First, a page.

Traceback (most recent call last):
      File "", line 8, in <module>
    hdbcli.dbapi.Error: (-10709, 'Connection failed (RTE:[300010]
      Cannot create SSL context:   SSL trust store cannot be found:
      /home/userX/.ssl/trust.pem (zeus.SAP')

    If you see this error, specify where to find the root certificate from the certificate authority that signed the database server’s certificate. For SAP HANA as a Service, the certificate authority is DigiCert.

    The process differs between Windows and Mac/Linux.

    Check to see if the DigiCert Global Root CA is installed on Windows.

    open manage computer certificates
    DigiCert Global Root CA

    If it isn’t, download DigiCertGlobalRootCA.crt and then right-click to install it.


    If you see a security warning, click Open.


    You can install the certificate for current user or the local machine.


    Install the certificate under Trusted Root Certificate Authorities.


    Complete installing by clicking Finish.


    After installing the certificate and enabling SSL certificate validation you should see something similar to the output below.

    Connection to SAP HANA Service successful.
    SID = H00
    Database Name = H00
    Version =

    To specify an encryption provider, the parameter below can be used. Note the default value is mscrypto on Windows. In the next section, this will be changed to use the SAP Common Crypto Library.

  • Step 4

    The SAP Common Crypto Library provides another library that can be used to securely connect to HANA. Additionally, it is required for LDAP authentication or client-side encryption. This tutorial serves as a general overview for using this library. See also Configuring the Client for Client-Side Encryption and LDAP.

    The following steps describe how to use the SAP Common Crypto Library instead of OpenSSL or Windows-provided software.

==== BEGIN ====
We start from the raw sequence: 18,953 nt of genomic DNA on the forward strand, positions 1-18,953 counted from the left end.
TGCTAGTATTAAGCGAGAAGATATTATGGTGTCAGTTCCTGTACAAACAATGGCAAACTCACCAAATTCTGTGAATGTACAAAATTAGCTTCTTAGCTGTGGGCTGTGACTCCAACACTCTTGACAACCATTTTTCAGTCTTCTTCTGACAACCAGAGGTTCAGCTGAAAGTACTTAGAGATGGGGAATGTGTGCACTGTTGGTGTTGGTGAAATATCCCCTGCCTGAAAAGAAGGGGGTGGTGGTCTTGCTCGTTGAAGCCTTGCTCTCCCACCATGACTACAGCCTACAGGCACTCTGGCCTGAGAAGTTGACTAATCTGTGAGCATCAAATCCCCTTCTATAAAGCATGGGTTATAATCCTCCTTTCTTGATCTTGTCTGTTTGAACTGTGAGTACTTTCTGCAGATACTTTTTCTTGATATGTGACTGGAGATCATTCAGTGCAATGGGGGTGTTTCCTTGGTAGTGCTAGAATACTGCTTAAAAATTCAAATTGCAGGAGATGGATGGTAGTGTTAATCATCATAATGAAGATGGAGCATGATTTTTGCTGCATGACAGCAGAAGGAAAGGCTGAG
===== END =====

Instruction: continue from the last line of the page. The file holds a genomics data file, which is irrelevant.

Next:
Make sure you’ve installed the SAP HANA Clients from the SAP Software Downloads as opposed to SAP Development Tools. The version downloaded from SAP Software Downloads uses a different license and contains additional cryptographic libraries. If you are unsure which version you have, the file in the SAP HANA Client install can be consulted. If it says keycaption: SAP HANA CLIENT W/O CRYPTO you should download a new version that includes cryptographic libraries from SAP Software Downloads.

    A utility named sapgenpse is required to generate a pse file containing DigiCertAssuredIDRootCA.

    • Download the SAP CRYPTOGRAPHIC SOFTWARE from SAP Software Downloads which contains the sapgenpse tool.
    • Choose Installation and Upgrades.
    • Choose By Alphabetical Index.
    • Choose C.
    • Choose SAPCRYPTOLIB.
    • Choose the appropriate platform and download.
    • Extract the SAR file using the SAPCAR utility (also available from SAP Software Downloads).
    SAPCAR -xvf SAPCRYPTOLIBP_8530-20011729.SAR

    Move or copy the extracted files into the hdbclient folder which will be added to the path with the following step.

    The following script should be run which adds the HANA client folder to the PATH and creates an environment variable named SECUDIR.


    After running the script, the SAP HANA client install directory is in the path and an environment variable named SECUDIR is set.

    echo %SECUDIR%

    Use the following command to generate a keystore. Note, additional details can be seen by adding the -log option.

    sapgenpse gen_pse -p "%SECUDIR%/sapcli.pse" "CN=MyComputerName"

    This tutorial only provides a CN or Common Name as an LDAP parameter but the Common Crypto Library implements the full LDAPv3 standard. Full identification parameters are beyond the scope of this tutorial.

    Do not provide a pin as a pse protected by a pin is not supported.


    Next, add the root certificate to the keystore just generated.

    sapgenpse maintain_pk -p "%SECUDIR%/sapcli.pse" -a "C:\Users\userX\Downloads\DigiCertGlobalRootCA.crt"

    You can double-check if your root certificate has been added with the following command:

    sapgenpse maintain_pk -p "%SECUDIR%/sapcli.pse% -l

    You are now ready to use the SAP Common Crypto Library instead of OpenSSL.
    Change the sslCryptoProvider to be commoncryptoand run the test app.
    Optionally, the location for the sapcli.pse file can be specified via the sslKeyStore setting.


    You have now connected securely to HANA using multiple cryptographic providers.

Back to top